Whilst visiting an aunt recently, she showed me a bible belonging to her grandfather Alfred Purton. Inside was the inscription
"Presented to Alfred Purton by Her Majesty the Queen
For diligence and punctuality in attending
The Prince Consort’s Shaw Farm Evening class during the season ending April 1874"
This inscription intrigued me so I set about researching the evening classes mentioned.
Alfred Purton was born in April 1856, son of George and Charlotte, and lived most of his life in Enborne, Berkshire. He ended his working life as a platelayer on Great Western Railway, but in the 1871 census, he was a 14-year-old farm servant working for Charles Kimber at Wash Farm, Enborne near Wash Common.
It would seem Albert then went to work at the Crown Estates in Windsor according to information from Colin Parrish, Research Room Assistant at the Royal Archives. He wrote that the Shaw Farm Evening Classes were begun by Prince Albert in about 1855 for the employees of Shaw Farm and the Royal Dairy. They were held throughout the winter months each year until 1901, by which time the improvement of the national educational system had rendered them unnecessary. They were, basically, adult literacy classes. Prince Albert was very concerned all his life for the welfare of Estates should be models of good management. He designed the farms themselves along with accommodation for the workers and took particular interest in Shaw Farm which adjoined Windsor Castle.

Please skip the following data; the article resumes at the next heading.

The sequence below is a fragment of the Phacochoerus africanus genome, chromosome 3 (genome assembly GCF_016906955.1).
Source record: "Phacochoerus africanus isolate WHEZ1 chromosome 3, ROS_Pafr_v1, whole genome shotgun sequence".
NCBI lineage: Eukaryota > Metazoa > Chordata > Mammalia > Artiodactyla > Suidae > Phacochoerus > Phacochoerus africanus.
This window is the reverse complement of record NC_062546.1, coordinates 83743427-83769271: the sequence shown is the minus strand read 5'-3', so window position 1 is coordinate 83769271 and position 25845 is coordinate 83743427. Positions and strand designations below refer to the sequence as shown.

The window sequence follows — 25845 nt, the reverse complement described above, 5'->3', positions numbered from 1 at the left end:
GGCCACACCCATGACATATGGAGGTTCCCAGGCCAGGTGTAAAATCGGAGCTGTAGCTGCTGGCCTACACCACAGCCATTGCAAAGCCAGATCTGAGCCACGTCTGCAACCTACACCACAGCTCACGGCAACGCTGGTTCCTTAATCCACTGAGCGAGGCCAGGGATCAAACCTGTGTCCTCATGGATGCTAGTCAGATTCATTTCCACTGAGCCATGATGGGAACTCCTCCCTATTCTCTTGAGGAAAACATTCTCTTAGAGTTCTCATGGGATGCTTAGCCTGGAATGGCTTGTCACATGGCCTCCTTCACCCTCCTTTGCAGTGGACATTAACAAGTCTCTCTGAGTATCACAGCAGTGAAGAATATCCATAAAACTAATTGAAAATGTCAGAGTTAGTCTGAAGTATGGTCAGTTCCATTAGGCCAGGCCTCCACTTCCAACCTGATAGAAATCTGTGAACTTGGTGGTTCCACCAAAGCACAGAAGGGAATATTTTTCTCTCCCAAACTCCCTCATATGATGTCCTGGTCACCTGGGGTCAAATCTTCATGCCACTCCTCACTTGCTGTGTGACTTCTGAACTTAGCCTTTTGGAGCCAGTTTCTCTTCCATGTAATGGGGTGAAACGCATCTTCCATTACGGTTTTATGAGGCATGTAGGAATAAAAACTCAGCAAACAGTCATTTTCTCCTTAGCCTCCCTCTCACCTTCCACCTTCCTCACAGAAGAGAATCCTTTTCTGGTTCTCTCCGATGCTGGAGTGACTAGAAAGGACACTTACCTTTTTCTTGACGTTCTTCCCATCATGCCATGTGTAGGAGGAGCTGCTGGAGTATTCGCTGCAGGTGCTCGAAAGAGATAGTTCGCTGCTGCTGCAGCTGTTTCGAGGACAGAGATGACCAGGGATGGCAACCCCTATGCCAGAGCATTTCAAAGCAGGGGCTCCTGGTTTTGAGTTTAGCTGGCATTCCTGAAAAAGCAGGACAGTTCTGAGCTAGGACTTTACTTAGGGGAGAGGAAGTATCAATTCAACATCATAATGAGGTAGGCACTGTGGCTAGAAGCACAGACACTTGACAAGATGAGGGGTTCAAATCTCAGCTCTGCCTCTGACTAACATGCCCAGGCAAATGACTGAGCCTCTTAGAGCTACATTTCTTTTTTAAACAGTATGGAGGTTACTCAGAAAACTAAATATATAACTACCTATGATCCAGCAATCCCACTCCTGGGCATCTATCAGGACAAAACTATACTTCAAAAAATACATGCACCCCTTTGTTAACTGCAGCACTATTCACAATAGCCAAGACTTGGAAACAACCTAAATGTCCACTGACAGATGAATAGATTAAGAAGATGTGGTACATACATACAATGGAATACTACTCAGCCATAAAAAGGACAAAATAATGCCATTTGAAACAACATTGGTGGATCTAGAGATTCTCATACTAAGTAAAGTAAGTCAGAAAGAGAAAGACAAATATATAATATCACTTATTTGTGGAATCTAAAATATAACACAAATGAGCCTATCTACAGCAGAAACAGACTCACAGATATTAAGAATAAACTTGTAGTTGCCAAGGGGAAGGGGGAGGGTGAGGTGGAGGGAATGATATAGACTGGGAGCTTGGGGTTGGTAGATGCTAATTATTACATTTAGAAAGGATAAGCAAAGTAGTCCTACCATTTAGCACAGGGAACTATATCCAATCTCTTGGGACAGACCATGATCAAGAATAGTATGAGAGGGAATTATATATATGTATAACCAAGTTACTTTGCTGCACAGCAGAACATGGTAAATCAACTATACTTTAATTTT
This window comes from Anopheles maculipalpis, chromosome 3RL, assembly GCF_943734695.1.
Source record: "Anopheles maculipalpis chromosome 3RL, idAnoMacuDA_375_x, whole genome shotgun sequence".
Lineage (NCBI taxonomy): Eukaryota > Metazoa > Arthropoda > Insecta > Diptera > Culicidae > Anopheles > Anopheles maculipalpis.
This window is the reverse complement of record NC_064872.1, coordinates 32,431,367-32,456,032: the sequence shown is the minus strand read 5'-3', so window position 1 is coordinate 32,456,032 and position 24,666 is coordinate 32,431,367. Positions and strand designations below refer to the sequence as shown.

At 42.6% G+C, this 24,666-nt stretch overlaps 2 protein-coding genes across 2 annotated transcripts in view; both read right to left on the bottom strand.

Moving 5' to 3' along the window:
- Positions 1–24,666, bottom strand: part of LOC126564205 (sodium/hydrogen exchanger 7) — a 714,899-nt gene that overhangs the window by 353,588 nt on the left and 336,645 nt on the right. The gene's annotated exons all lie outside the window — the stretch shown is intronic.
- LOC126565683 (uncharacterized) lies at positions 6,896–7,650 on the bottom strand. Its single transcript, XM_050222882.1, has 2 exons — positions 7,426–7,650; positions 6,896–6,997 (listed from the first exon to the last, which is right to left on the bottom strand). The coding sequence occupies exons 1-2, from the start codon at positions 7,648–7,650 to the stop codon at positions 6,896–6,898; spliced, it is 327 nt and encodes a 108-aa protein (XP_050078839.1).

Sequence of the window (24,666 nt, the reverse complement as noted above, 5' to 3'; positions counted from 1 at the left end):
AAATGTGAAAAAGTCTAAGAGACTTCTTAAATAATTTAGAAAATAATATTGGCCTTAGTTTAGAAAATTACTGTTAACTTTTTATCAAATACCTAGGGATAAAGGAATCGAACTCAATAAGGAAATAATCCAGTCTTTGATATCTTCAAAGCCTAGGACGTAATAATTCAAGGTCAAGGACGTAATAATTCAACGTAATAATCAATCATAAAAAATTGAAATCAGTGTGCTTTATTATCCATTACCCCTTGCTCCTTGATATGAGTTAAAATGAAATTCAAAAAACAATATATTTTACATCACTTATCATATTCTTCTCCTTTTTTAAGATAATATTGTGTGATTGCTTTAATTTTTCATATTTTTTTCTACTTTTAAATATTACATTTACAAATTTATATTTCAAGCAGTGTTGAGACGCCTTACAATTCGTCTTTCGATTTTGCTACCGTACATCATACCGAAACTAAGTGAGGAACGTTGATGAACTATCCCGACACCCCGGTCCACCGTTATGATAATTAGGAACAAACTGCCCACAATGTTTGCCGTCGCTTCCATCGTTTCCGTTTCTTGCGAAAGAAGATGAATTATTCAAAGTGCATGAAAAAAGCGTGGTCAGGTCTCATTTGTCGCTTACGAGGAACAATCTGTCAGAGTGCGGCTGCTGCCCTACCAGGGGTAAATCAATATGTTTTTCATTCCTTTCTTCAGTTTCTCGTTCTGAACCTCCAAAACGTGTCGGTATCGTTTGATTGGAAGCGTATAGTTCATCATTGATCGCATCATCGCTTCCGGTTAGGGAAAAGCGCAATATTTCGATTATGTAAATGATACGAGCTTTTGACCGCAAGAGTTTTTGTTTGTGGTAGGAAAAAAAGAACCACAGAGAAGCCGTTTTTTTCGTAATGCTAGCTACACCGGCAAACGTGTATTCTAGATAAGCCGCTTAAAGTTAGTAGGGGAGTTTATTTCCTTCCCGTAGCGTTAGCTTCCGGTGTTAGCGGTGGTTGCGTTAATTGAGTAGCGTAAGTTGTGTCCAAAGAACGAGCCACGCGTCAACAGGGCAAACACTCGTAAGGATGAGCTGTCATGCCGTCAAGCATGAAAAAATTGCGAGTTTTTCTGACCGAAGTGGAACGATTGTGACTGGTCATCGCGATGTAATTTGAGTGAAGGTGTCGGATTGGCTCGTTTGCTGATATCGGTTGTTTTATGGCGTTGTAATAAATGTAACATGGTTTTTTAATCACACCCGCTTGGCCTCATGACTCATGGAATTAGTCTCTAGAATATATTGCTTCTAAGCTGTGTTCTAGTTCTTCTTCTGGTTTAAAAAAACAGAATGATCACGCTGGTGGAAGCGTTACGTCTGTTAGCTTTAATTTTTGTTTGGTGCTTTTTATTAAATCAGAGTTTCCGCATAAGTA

According to John Chalmers Morton’s book The Prince Consort’s Farms: an agricultural memoir (published London, 1863),
‘This evening school is earnestly and laboriously conducted. A schoolmaster, Mr Bembridge from Windsor, comes at night, three times a week during winter: and the award of a bible or of a money prize at the end of the season is regulated by the attendance of the scholars, of whom twenty to twenty-five are generally present, as well as by the specimens of their work in writing and arithmetic, which have been annually submitted by Sir Charles Phipps to the Prince [until his untimely death in 1861]…… The prize awarded to any of the labourers attending this school was always, in the first instance, a bible, bearing on it’s title-page the intimation that it was the gift of the Prince; in subsequent years a money prize was given if deserved.’
Alfred received his bible when he was just 18 years old.
Alfred later married Sarah Pibworth in 1884, and they had 13 children. He died in May 1927 aged 71, after ‘a long illness patiently borne’.
With grateful thanks to Colin Parrish for the above information and references.